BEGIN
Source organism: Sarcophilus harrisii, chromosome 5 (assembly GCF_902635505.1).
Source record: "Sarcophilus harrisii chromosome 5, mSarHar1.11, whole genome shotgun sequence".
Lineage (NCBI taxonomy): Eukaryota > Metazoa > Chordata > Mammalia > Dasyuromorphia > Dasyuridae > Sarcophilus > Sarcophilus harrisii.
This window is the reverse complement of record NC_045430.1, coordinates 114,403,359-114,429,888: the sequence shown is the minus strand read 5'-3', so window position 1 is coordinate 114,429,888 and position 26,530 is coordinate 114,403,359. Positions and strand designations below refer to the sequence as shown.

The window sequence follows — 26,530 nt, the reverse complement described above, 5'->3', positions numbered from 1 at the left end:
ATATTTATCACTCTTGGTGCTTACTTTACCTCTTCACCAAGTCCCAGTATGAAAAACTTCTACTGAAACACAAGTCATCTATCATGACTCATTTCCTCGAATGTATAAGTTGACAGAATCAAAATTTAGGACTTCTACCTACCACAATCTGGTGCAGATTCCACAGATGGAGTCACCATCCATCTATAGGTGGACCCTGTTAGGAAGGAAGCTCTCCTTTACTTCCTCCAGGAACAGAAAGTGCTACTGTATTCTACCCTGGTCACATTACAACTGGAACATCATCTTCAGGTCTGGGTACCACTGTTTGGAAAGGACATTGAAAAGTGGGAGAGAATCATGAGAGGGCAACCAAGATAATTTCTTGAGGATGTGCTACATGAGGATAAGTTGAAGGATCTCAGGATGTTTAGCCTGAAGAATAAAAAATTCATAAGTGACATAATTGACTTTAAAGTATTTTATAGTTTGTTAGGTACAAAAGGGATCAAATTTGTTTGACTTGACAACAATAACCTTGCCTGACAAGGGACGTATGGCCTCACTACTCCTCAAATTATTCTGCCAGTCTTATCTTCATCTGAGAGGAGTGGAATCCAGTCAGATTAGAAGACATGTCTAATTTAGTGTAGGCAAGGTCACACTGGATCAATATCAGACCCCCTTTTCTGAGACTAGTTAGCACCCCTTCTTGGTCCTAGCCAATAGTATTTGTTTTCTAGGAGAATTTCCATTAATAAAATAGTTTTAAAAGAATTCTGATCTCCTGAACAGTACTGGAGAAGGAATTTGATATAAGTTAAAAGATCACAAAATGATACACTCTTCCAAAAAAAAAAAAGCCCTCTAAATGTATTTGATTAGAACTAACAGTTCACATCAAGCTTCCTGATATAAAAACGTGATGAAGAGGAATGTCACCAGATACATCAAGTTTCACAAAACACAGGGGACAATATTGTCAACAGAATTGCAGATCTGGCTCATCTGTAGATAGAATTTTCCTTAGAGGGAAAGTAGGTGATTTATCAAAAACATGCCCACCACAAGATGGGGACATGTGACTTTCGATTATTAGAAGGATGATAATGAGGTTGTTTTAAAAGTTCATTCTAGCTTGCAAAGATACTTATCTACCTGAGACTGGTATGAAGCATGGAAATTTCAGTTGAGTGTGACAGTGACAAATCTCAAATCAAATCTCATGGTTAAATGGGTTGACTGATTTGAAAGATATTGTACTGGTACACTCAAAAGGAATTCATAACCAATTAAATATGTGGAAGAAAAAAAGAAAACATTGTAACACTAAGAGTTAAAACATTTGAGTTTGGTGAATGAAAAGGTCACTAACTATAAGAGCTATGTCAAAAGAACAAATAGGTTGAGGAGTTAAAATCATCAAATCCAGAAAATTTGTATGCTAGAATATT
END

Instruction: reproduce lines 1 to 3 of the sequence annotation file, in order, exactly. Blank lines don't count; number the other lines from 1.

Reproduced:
Source organism: Sarcophilus harrisii, chromosome 5 (assembly GCF_902635505.1).
Source record: "Sarcophilus harrisii chromosome 5, mSarHar1.11, whole genome shotgun sequence".
Lineage (NCBI taxonomy): Eukaryota > Metazoa > Chordata > Mammalia > Dasyuromorphia > Dasyuridae > Sarcophilus > Sarcophilus harrisii.